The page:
Earl with a Rainbow
When most people hear about reading water, the pools and tailouts of a river usually come to mind. However, reading water also applies to lakes. If you look closely, you will notice that a lake gives off a number of subtle clues that most people don't catch their first time out. (Unless, of course, they have read my article on reading water below.) Since most of the productive year round fly fishing in Western Washington occurs on lakes, that is where I will start. The river description follows.
Before leaving for a flyfishing trip on a lake, even if it is just down the road, do some research. Ask friends about the lake and call a local fly or tackle shop. Ask about the predominate food sources, the flies (Size and color) used to imitate them, and the gear and technique used to fish the flies. (Technique is most important, then fly size, then fly color.) Also ask about what works best on overcast days, and what works best when it is clear and sunny. You won't get answers to all your questions, but you will get an idea of what to expect.
Before I even get on the water I take a mental note of the weater conditions. If it is cloudy there is a good chance the fish will be up cruising the weed lines for damsel nymphs. If it is clear and sunny, the fish will probably be near the bottom, keyed in on chironomids, scuds, leaches, or dragonfly nymphs. The first thing I do when I get out on the water is look down. It sounds obvious, but not many people take a good look at the surface of the water to see what is hatching or has hatched. If possible, I also try to look below to see what the bottom compostion is like.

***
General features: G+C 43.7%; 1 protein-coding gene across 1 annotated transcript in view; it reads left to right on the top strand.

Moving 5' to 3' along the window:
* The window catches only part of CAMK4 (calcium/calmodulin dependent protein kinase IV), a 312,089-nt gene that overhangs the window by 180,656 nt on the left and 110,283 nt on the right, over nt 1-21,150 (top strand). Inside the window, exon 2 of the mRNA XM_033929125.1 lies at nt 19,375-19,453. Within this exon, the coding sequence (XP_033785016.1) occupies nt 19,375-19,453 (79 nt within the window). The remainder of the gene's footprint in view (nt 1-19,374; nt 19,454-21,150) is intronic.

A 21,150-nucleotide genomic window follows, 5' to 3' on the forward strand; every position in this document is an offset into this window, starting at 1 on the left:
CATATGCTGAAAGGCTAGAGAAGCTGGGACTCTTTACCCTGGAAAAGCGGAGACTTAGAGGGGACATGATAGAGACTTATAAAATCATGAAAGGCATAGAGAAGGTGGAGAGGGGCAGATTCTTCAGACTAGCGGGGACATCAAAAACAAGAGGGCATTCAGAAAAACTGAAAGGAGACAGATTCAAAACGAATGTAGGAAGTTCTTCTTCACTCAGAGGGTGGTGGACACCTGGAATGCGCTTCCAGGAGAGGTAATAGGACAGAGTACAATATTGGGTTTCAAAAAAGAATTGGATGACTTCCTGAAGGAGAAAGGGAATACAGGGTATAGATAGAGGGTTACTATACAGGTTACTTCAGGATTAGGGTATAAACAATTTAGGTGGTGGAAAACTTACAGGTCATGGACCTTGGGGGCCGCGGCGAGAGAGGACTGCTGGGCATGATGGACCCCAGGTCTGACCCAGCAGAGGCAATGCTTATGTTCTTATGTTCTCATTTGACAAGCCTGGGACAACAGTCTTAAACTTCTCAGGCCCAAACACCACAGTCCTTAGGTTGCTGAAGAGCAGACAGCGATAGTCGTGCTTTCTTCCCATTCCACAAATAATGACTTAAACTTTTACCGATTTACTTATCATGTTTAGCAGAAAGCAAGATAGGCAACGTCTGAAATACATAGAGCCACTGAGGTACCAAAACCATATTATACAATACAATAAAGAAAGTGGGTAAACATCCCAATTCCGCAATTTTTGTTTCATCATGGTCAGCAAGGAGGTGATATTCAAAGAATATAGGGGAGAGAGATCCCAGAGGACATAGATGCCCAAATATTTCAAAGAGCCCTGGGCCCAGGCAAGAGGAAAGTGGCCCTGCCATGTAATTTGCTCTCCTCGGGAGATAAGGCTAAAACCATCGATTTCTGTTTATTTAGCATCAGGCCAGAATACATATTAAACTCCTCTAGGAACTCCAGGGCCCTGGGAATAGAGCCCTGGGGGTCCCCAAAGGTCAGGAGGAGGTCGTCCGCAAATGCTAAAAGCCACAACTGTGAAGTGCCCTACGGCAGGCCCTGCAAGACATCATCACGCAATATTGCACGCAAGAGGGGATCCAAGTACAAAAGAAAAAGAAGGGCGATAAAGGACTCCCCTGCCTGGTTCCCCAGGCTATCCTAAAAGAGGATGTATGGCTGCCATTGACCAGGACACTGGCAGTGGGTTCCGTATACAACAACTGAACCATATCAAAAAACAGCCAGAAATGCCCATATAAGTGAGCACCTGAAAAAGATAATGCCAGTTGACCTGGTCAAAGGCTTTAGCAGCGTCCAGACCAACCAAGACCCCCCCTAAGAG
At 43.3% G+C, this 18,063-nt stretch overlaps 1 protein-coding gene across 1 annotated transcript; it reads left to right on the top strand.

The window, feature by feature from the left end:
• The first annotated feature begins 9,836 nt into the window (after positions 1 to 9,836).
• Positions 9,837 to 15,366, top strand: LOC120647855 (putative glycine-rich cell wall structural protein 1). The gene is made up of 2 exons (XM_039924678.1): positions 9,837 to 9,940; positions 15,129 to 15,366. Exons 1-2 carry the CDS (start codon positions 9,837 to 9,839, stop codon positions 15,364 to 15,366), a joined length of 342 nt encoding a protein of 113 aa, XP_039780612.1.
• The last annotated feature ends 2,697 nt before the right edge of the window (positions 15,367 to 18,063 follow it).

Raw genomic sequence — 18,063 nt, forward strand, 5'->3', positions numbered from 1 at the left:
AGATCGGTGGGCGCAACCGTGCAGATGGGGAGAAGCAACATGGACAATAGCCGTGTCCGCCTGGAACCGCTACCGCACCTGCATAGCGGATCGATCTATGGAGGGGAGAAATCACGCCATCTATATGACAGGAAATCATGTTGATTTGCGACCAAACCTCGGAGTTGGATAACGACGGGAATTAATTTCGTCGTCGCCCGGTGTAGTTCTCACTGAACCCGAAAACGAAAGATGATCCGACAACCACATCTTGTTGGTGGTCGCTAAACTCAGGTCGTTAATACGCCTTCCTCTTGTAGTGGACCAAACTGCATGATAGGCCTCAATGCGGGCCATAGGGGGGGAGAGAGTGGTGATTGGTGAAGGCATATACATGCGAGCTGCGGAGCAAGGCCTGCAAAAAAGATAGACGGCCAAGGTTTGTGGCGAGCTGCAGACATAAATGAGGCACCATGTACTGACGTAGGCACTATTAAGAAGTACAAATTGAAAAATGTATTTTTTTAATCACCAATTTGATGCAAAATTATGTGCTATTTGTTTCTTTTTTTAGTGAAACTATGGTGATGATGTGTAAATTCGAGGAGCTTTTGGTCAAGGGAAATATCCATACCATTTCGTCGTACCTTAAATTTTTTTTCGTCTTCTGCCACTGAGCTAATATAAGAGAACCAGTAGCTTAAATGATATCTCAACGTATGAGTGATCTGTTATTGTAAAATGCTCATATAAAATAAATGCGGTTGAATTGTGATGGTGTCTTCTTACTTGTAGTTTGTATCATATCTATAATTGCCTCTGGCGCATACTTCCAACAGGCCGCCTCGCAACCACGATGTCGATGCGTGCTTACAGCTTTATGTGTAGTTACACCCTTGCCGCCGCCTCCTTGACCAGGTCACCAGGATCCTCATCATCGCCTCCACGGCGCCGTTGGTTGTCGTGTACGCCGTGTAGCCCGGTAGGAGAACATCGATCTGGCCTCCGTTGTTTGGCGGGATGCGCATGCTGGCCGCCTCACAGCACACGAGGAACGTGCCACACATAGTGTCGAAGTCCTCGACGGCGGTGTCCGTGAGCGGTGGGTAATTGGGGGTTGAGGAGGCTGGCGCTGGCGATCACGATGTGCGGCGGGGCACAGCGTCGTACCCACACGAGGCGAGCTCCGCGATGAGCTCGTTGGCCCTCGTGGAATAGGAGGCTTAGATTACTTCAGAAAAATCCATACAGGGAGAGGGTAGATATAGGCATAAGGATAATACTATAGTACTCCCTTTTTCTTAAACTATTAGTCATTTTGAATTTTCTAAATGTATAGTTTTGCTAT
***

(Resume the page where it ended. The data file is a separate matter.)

Lakes are composed of shallows, flats, drop-offs, underwater springs, and deep sections (Over 30 ft). Some lakes will only have one or two of these features, some will have more. Bottom composition is also important, such as rock, mud, and vegitation. Often you will find that the water you are fishing is too dark to see through. This is OK, and often a sign of a productive lake. Don't worry, there are other clues to look for such as emerging insects, nymphal shucks, rising fish, and bird activity.
The shallow rocky sections of a lake can be very productive water for fishing scuds, often called freshwater shrimp. To find out if they exist in your favorite lake, simply turn over some rocks and look for them. They will be 1/4 to 1 inch in length and will be white, olive, or brown. For the most part, they look like tiny shrimp. If you find scuds, try casting a floating or intermediate line with a long leader and a lightly weighted scud towards shore and slowly retrieving the line using a pinch retrieve. You may feel like you are wasting your time, but where there are scuds, there will be fish. You may be surprised at how productive this can be!
Lake bottoms that are flat and muddy are excellent places to fish chironomids. How do you know the bottom is flat? That is a good question! If the water isn't clear enough to see the bottom, then I often use a portable fish finder to map out the bottom contour. Prime chironomid fishing water can be anywhere from 2 to 20 ft in depth. Be aware that the latest regs (2001-2002) for fly only water only allow a 15ft monofilament leader which may limit the chironomid fishing depth using a floating line. (For more info on chironomid technique, go to the "Wet Fly Lake Technique for Trout" link on the "Flyfishing Technique" page.)